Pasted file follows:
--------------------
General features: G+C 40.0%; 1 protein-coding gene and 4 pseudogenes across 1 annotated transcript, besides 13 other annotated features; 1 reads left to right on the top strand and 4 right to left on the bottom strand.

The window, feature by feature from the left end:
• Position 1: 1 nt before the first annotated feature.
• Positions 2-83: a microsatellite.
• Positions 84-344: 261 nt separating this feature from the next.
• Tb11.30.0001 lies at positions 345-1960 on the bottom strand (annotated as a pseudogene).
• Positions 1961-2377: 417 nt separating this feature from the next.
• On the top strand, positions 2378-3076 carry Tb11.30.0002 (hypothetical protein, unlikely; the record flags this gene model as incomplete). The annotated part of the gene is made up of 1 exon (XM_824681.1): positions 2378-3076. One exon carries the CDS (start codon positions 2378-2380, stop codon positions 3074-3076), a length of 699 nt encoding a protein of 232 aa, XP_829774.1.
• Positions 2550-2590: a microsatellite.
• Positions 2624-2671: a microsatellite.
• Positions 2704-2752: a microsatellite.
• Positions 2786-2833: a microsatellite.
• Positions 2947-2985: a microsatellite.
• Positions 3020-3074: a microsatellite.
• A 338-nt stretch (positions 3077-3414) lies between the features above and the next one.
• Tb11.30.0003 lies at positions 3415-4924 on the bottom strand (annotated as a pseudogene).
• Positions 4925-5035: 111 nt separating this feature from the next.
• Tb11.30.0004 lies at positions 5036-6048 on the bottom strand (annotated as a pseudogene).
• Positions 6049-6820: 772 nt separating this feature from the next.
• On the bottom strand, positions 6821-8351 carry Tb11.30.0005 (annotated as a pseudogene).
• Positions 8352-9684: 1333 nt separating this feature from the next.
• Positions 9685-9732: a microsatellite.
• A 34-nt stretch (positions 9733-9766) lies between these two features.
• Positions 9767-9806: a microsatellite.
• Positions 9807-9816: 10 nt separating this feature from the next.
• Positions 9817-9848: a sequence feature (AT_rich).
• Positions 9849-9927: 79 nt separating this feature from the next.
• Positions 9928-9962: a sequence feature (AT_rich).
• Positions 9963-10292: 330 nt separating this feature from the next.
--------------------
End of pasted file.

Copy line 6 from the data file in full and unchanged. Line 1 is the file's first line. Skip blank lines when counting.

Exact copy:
• Tb11.30.0001 lies at positions 345-1960 on the bottom strand (annotated as a pseudogene).